Amelia Island is a barrier island in north Florida just south of the St Marys River. We drove 100 miles south to reach our next campsite at Ft Clinch State Park. As you may have guessed, Ft Clinch is an old fort and is one of Florida’s first state parks (1935).
Florida has done an outstanding job with their state parks. There are 161 state parks and 10 state trails. In comparison, Georgia has around 50. The State of Florida has preserved historical and beachfront lands over the entire state. The parks are reasonably priced at around $30 with water and electric, and they are half price for Florida seniors. They book up early, especially on the weekends. I booked around June and was able to find sites during the week, but not on most weekends.
Fort Clinch State Park is located on the top of Florida’s northernmost barrier island at the site of a Civil War-era fort. It is surrounded by the Amelia River, the St Mary’s River and the Atlantic Ocean. We parked on the river side under a canopy of live oaks dripping in Spanish moss. We could walk to the fort along the water. The fort was named after General Duncan Lamont Clinch, a prominent figure of the Second Seminole War. Construction began in 1867 and it was built at the mouth of the St Mary’s River to protect the natural deep-water port of Fernandina. It is an excellent example of the Third System of Fortifications. Although it was never completed, it still served as a military post during the Civil War, Spanish-American War and World War II. The fort is well preserved and the rooms in the fort are full of period items.
The Egan Creek runs along the park and is a wildlife preserve. The Egan Creek Greenway was purchased by the city of Fernandina Beach for conservation and passive recreational use. The Greenway was a great place for a hike and wildlife viewing. I was told there were alligators in the creek and that they were very tame. And sure enough we came upon one sunning itself near the edge of the water. Ralph spotted it first and it didn’t move at all when we approached it (at a safe distance). We were told there was an entire family of gators further up the trail. The Greenway is a beautiful place for hiking and biking. A little gem I would never have known about if I hadn’t taken a trolly tour of the area.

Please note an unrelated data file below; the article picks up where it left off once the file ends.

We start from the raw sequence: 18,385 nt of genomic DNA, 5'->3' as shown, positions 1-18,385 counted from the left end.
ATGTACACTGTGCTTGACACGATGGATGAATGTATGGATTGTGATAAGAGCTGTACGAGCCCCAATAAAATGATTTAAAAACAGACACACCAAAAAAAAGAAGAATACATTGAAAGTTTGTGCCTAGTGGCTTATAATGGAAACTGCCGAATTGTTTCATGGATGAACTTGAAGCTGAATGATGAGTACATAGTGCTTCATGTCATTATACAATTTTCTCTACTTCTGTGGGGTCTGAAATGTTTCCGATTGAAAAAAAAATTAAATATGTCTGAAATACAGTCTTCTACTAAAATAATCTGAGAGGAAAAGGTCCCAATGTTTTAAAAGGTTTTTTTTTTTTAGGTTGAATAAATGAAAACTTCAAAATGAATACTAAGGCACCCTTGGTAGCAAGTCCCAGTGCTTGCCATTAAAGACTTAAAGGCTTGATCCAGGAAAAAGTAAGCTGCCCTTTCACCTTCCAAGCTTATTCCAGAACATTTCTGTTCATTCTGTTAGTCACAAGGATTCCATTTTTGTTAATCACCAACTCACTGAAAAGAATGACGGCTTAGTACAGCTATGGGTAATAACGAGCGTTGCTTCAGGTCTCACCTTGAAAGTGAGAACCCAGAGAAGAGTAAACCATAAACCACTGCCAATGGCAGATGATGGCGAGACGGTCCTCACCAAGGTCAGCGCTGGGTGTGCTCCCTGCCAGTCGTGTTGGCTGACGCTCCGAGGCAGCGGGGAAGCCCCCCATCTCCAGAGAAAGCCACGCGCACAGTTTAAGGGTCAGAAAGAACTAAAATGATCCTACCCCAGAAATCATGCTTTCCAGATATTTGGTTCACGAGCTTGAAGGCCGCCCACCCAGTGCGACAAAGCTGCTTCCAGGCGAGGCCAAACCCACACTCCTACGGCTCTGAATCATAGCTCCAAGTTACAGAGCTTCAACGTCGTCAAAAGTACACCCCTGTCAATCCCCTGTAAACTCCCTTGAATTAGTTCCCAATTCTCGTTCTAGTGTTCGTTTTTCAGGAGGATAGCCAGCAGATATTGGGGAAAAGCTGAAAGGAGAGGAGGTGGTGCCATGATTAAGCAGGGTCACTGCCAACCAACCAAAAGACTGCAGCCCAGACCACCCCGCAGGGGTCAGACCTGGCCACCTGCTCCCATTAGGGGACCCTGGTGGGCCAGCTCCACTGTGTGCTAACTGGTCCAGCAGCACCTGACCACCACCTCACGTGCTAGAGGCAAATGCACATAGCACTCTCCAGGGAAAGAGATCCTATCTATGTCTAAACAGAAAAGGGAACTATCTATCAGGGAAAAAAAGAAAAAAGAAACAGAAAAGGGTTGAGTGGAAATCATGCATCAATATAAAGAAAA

My morning walks along the water were full of sea life. There was a pod of dolphins hanging out in the area for the entire time we were camped here. The first morning I was startled by them swimming about 10 yards from the beach. They were so close I could hear them exhaling through their blowholes. It was thrilling! I’ve had the opportunity to swim with dolphins at the Dolphin Research Center on Grassy Key and I’ve supported the center for many years. I just love dolphins and the center does excellent work with dolphins, manatees and seals.
I also found a HUGE horseshoe crab lying on it’s back. I turned him over so he could get back to the water. Ralph took a walk later and found him still on the sand so he gave him a ride to the water. I also found a jellyfish one morning. Didn’t touch that sucker! I’ve been stung by one many, many years ago and have never forgotten the feeling. Mr jellyfish was one his own. There is also a fishing pier at the park and it’s a half-mile long. That’s a very long pier!
I went into Fernandina Beach the small town at the top of Amelia Island. The town is pronounced like two women’s names; Fern and Dina and is rich with history. Amelia Island has 4,000 years of recorded history under eight flags. They say, “The French visited, the Spanish developed, the English named, and the Americans tamed. And let’s not forget the natives, the Timucuan Indians.
We went to the Amelia Island Museum of History in the old jail building and had an informative talk by one of the docents. We learned so much about the area. Many of the houses and buildings in Fernandina Beach are listed on the National Register, as is the entire 50-block historic district. I wandered around the town for a couple days and took it all in. I stopped at the Palace Saloon, supposedly the oldest bar in Florida, for a White Cosmo. Delish!Before these historic buildings lined the streets of Fernandina Beach, pirates roamed the town and the island. The likes of Blackbeard, Captain Kidd, Pierre and Jean LaFite, Calico Jack Rackham, Stede Bonnett and others all called on the relatively safe haven of Fernandina Harbor at some point. Pirate use of the island came to a head in 1817 when the French took control of the harbor.
Amelia Island is a wonderful place to visit and I will be back sometime in the future. I kept thinking, “What a great place this would be to live.”
Next stop Hanna City Park in Jacksonville Beach.